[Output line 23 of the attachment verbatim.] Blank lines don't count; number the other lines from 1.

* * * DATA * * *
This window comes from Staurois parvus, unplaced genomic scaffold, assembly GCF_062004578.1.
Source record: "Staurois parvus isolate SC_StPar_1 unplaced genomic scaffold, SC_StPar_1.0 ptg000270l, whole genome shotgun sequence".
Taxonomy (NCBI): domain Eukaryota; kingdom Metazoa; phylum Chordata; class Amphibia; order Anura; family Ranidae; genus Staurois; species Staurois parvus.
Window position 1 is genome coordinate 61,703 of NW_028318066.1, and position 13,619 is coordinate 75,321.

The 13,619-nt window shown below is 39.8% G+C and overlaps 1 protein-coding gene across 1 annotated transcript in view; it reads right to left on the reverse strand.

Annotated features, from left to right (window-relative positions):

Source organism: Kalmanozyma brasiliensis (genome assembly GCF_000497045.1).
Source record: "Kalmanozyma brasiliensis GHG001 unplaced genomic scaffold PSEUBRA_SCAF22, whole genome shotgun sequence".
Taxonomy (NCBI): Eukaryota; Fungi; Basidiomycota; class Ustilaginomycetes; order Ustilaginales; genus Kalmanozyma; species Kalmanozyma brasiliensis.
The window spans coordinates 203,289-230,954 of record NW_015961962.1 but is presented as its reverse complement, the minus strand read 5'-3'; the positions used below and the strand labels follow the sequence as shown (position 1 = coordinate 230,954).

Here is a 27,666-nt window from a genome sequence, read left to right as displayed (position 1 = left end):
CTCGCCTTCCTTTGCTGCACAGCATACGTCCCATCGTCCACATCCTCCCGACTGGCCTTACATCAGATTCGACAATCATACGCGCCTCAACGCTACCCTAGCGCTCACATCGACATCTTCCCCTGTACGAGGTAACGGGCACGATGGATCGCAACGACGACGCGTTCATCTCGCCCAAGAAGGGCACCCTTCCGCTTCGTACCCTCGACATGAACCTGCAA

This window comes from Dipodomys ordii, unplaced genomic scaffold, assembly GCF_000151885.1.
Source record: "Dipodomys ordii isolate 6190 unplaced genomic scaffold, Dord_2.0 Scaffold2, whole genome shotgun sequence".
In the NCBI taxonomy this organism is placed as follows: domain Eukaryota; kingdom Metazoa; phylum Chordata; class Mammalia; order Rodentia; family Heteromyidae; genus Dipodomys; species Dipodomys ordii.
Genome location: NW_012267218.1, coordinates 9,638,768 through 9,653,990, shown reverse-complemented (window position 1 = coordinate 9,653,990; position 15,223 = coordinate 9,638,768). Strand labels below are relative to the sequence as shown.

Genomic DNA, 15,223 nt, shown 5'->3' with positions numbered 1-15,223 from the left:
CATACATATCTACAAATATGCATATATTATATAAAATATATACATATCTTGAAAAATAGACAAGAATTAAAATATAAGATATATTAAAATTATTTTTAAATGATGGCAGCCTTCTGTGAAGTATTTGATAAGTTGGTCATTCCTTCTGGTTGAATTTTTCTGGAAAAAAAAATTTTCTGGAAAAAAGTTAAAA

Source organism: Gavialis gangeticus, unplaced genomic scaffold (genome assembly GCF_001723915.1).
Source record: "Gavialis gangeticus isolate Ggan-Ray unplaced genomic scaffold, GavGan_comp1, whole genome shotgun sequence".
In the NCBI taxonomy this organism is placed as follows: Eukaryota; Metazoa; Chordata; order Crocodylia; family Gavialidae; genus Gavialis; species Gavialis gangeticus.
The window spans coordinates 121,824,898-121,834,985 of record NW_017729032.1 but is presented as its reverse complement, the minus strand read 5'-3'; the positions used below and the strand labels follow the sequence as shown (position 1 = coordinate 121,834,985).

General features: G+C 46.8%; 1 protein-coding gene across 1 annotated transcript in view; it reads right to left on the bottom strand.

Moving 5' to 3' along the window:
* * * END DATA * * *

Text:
General features: G+C 46.8%; 1 protein-coding gene across 1 annotated transcript in view; it reads right to left on the bottom strand.